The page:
In the last half of the book, the main topic is about using the Raspberry Pi as a microcontroller like the Arduino. (It also touches on how to program the Arduino using the Raspberry Pi — assuming that you have an Arduino already.)

make-raspberry-6

Unfortunately, this is where the lack of color printing becomes a problem. There are parts of the book where the black and white diagrams of the breadboard become hard to follow. There are also no schematics of the circuits either. This is the part of the book that could be better. The Vilros guide is a bit clearer in that it uses both simplified schematics and color wiring diagrams.

make-raspberry-7The book rounds out the last couple chapters talking about using a webcam with the Raspberry Pi as well as using the Pi as a webserver.

Sunfounder Super kit for Raspberry Pi guide

The Sunfounder guide for the Raspberry Pi is quite small. It measures a mere 3.5β€³ x 4.5β€³ (8.5cm x 11.5cm) and is not very thick. It only has 49 pages, too. So what does it have?

About 17 lessons that are all just a few pages each. There is no introduction or any hand-holding in getting your Raspberry Pi setup. After the table of contents, it just jumps right into the first lesson.

sunfounder-raspberry-pi-1Yes, the Sunfounder Raspberry Pi guide is that small compared to the other manuals.

Each lesson talks about an experimental principle which usually has an electronic schematic to go with it.

sunfounder-raspberry-pi-2Along side that is the full-color electrical wiring diagram and photo of the finished project.

Zero discussion of code.

The guide just instructs you to copy the source code (written in the C language) to the Raspberry Pi and compile it using the GCC compiler.

It’s abundantly clear that this is NOT a guide for beginners, but rather it is a guide for engineers and people who like to tinker.

Adafruit Learn Raspberry Pi online guide

The Adafruit user guide included in the kit is online. Yup, there’s no book. The guide has a list of 13 Lessons which are listed out for you.

adafruit-guide-01The first few Lessons are about configuring the SD card, Installing the Raspberry Pi flavor of Linux known as Raspbian (based on Debian Linux), and setting up your network.

adafruit-raspberry-pi-guide-02Upon reading the guide on the Networking chapter, there it was at the bottom: The lesson was originally published on Dec 2012, but has been continually updated over the past 2 years. And it became clear that (in some ways), an online guide was perhaps better than having a physical book. There’s nothing worse when learning about a complex subject than the instructional material being out-of-date with errata. So this was a big plus!

As progress was made though the remaining lessons, some of the lessons (about DC and Servo motors) couldn’t be conducted because the Adafruit kit doesn’t contain either of these motors. That was a bummer.

adafruit-raspberry-pi-guide

On the plus side, the whole Adafruit Learn Raspberry Pi site is chock-full of amazing projects. Yet the lack of a good starter guide was nagging.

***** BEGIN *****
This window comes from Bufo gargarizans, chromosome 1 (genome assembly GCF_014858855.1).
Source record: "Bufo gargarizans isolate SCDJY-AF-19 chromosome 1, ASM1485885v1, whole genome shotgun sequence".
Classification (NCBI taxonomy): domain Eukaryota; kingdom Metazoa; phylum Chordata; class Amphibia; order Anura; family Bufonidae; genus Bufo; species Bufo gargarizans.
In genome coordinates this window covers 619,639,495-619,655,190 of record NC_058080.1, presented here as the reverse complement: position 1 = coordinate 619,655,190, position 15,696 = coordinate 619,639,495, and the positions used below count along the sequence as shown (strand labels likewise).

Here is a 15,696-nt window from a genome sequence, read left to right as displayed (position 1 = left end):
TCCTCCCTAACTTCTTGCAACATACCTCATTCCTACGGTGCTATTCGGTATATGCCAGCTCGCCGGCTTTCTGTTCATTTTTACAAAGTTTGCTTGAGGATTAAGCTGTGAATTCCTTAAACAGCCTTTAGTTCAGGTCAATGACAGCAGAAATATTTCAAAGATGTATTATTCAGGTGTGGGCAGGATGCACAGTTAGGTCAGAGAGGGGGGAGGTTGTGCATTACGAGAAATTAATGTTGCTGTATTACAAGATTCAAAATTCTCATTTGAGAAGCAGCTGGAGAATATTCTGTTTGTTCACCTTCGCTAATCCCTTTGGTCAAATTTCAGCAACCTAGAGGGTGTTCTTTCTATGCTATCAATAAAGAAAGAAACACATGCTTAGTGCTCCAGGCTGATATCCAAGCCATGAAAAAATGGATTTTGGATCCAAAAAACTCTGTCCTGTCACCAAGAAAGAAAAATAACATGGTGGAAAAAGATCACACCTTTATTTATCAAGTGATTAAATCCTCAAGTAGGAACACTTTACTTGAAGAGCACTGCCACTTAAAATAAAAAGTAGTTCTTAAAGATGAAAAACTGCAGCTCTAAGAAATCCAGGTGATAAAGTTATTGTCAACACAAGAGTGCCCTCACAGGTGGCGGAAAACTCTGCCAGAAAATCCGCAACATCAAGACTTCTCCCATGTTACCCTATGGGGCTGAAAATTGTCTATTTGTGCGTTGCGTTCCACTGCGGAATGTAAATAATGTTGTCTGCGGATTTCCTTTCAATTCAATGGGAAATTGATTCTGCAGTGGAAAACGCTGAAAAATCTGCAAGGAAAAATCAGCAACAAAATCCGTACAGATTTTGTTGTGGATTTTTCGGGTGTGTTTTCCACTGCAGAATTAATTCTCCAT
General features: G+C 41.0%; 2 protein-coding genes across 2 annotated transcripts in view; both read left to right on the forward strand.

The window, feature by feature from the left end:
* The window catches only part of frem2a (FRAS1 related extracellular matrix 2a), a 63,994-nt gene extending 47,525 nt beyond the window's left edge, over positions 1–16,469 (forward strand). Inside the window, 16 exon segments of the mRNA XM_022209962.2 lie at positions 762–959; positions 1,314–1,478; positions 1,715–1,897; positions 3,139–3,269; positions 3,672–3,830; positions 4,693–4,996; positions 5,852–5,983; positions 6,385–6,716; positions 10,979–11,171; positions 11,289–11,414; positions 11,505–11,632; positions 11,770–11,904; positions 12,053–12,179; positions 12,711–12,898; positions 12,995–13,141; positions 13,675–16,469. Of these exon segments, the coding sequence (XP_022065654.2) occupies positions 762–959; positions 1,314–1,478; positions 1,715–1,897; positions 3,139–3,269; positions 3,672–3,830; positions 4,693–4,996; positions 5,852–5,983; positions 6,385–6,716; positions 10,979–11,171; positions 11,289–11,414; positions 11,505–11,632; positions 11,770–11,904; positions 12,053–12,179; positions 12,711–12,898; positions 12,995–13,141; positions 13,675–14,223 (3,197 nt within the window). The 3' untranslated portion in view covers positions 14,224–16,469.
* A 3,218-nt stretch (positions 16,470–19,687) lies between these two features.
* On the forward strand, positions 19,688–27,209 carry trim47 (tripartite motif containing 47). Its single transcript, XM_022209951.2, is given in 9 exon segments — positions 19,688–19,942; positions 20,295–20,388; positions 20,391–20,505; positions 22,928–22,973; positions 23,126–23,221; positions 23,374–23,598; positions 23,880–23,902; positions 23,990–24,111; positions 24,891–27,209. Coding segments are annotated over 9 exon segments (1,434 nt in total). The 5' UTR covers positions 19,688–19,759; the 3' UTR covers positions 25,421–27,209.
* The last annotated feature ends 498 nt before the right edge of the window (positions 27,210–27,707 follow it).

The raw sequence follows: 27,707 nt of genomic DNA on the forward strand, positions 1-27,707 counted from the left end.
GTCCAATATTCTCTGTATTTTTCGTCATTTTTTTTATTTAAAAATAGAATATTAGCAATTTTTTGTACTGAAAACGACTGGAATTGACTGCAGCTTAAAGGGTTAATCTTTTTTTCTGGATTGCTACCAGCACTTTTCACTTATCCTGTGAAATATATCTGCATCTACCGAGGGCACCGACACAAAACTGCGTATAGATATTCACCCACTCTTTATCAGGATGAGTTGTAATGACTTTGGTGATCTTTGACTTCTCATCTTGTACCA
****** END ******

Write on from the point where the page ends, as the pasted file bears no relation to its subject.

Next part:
Conclusion

Best all-round Raspberry Pi 3 Starter Kit

The Vilros Raspberry Pi 3 Model B Ultimate kit ($85) is by far the best, most well-rounded kit of the bunch. It included a Model B+ Raspberry Pi, an 8GB microSD card, a 2.0A power supply, a 802.11n USB wifi connector, electronic components, a 5MP camera, HDMI cable, and a well-written manual that was about both learning and fun!

Vilros also has a very similar model for $15 less that the electronics and breadboard called the Vilros Raspberry Pi 3 Model B Complete Starter kit ($70).

Best Raspberry Pi 3 Starter kit for people who “don’t need no stinkin’ manual”

The Canakit Raspberry Pi 3 Model B Ultimate Starter kit ($85) appears to be very similarly equipped in comparison to the Vilros kit with one thing missing: The Manual!

And that’s ok. Maybe you don’t need one!

The parts chosen for the kit appear to be high quality. The black plastic case for the Pi was the best of the bunch and the power supply put out a good 2.5A! Unfortunately, $85 might be $15 too much for some people especially considering that it comes with no manual.

Instead, consider the CanaKit Raspberry Pi 2 Model B Complete Starter Kit with WiFi Adapter ($70) which is a good alternative if you just want a Raspberry Pi with a nice case to hook up and fiddle around with. The pre-loaded NOOBS software on the 8GB microSD card is easy enough for pretty much anyone with a little computer knowledge to be able to figure out without a manual.

A case for the Adafruit kit

In my original review, I had excluded the Adafruit Raspberry Pi Starter Pack ($60) + Raspberry Pi 3 add-on ($45) because it was expensive (compared to the other kits) and contained no physical manual. Despite this, many people mentioned that this kit was unfairly left out.

Looking at it more closely, it is clear that this kit has some value that the others don’t have. Specifically, it has a USB-to-TTL cable designed for the Raspberry Pi. And an embroidered iron-on Raspberry Pi patch.

That’s it. And it costs $105.

It would be grand to be excited about this kit, but it’s really hard to muster.

What about the other kits?